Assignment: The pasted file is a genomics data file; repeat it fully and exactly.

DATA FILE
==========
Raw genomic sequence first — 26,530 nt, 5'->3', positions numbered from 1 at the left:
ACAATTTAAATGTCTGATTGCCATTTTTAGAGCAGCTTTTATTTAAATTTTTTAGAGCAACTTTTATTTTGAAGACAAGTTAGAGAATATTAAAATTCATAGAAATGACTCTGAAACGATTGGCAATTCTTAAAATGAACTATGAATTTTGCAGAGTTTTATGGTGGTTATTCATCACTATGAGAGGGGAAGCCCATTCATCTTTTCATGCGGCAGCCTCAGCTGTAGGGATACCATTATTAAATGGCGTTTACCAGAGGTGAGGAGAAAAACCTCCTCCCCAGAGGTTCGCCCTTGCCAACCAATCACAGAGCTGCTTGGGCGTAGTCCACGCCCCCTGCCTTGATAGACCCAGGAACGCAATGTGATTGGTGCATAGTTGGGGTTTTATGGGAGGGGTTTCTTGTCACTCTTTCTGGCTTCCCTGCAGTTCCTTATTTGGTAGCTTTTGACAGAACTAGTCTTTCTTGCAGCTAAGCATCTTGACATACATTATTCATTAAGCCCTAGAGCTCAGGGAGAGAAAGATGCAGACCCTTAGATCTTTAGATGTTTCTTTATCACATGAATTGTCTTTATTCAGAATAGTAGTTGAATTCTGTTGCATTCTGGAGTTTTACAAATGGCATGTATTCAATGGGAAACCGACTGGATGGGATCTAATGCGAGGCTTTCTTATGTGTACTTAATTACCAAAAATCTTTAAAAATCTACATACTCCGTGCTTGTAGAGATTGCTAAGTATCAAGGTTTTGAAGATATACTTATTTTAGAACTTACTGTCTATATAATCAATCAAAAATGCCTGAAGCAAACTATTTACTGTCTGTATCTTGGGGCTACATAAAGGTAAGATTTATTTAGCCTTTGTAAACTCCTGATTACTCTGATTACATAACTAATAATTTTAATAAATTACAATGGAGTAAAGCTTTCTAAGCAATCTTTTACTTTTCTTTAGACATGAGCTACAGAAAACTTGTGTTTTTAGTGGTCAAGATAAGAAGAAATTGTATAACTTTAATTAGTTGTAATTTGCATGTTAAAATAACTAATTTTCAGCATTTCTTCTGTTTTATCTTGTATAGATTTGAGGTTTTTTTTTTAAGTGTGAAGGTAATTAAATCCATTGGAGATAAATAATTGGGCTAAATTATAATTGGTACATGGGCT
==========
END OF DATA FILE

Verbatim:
Raw genomic sequence first — 26,530 nt, 5'->3', positions numbered from 1 at the left:
ACAATTTAAATGTCTGATTGCCATTTTTAGAGCAGCTTTTATTTAAATTTTTTAGAGCAACTTTTATTTTGAAGACAAGTTAGAGAATATTAAAATTCATAGAAATGACTCTGAAACGATTGGCAATTCTTAAAATGAACTATGAATTTTGCAGAGTTTTATGGTGGTTATTCATCACTATGAGAGGGGAAGCCCATTCATCTTTTCATGCGGCAGCCTCAGCTGTAGGGATACCATTATTAAATGGCGTTTACCAGAGGTGAGGAGAAAAACCTCCTCCCCAGAGGTTCGCCCTTGCCAACCAATCACAGAGCTGCTTGGGCGTAGTCCACGCCCCCTGCCTTGATAGACCCAGGAACGCAATGTGATTGGTGCATAGTTGGGGTTTTATGGGAGGGGTTTCTTGTCACTCTTTCTGGCTTCCCTGCAGTTCCTTATTTGGTAGCTTTTGACAGAACTAGTCTTTCTTGCAGCTAAGCATCTTGACATACATTATTCATTAAGCCCTAGAGCTCAGGGAGAGAAAGATGCAGACCCTTAGATCTTTAGATGTTTCTTTATCACATGAATTGTCTTTATTCAGAATAGTAGTTGAATTCTGTTGCATTCTGGAGTTTTACAAATGGCATGTATTCAATGGGAAACCGACTGGATGGGATCTAATGCGAGGCTTTCTTATGTGTACTTAATTACCAAAAATCTTTAAAAATCTACATACTCCGTGCTTGTAGAGATTGCTAAGTATCAAGGTTTTGAAGATATACTTATTTTAGAACTTACTGTCTATATAATCAATCAAAAATGCCTGAAGCAAACTATTTACTGTCTGTATCTTGGGGCTACATAAAGGTAAGATTTATTTAGCCTTTGTAAACTCCTGATTACTCTGATTACATAACTAATAATTTTAATAAATTACAATGGAGTAAAGCTTTCTAAGCAATCTTTTACTTTTCTTTAGACATGAGCTACAGAAAACTTGTGTTTTTAGTGGTCAAGATAAGAAGAAATTGTATAACTTTAATTAGTTGTAATTTGCATGTTAAAATAACTAATTTTCAGCATTTCTTCTGTTTTATCTTGTATAGATTTGAGGTTTTTTTTTTAAGTGTGAAGGTAATTAAATCCATTGGAGATAAATAATTGGGCTAAATTATAATTGGTACATGGGCT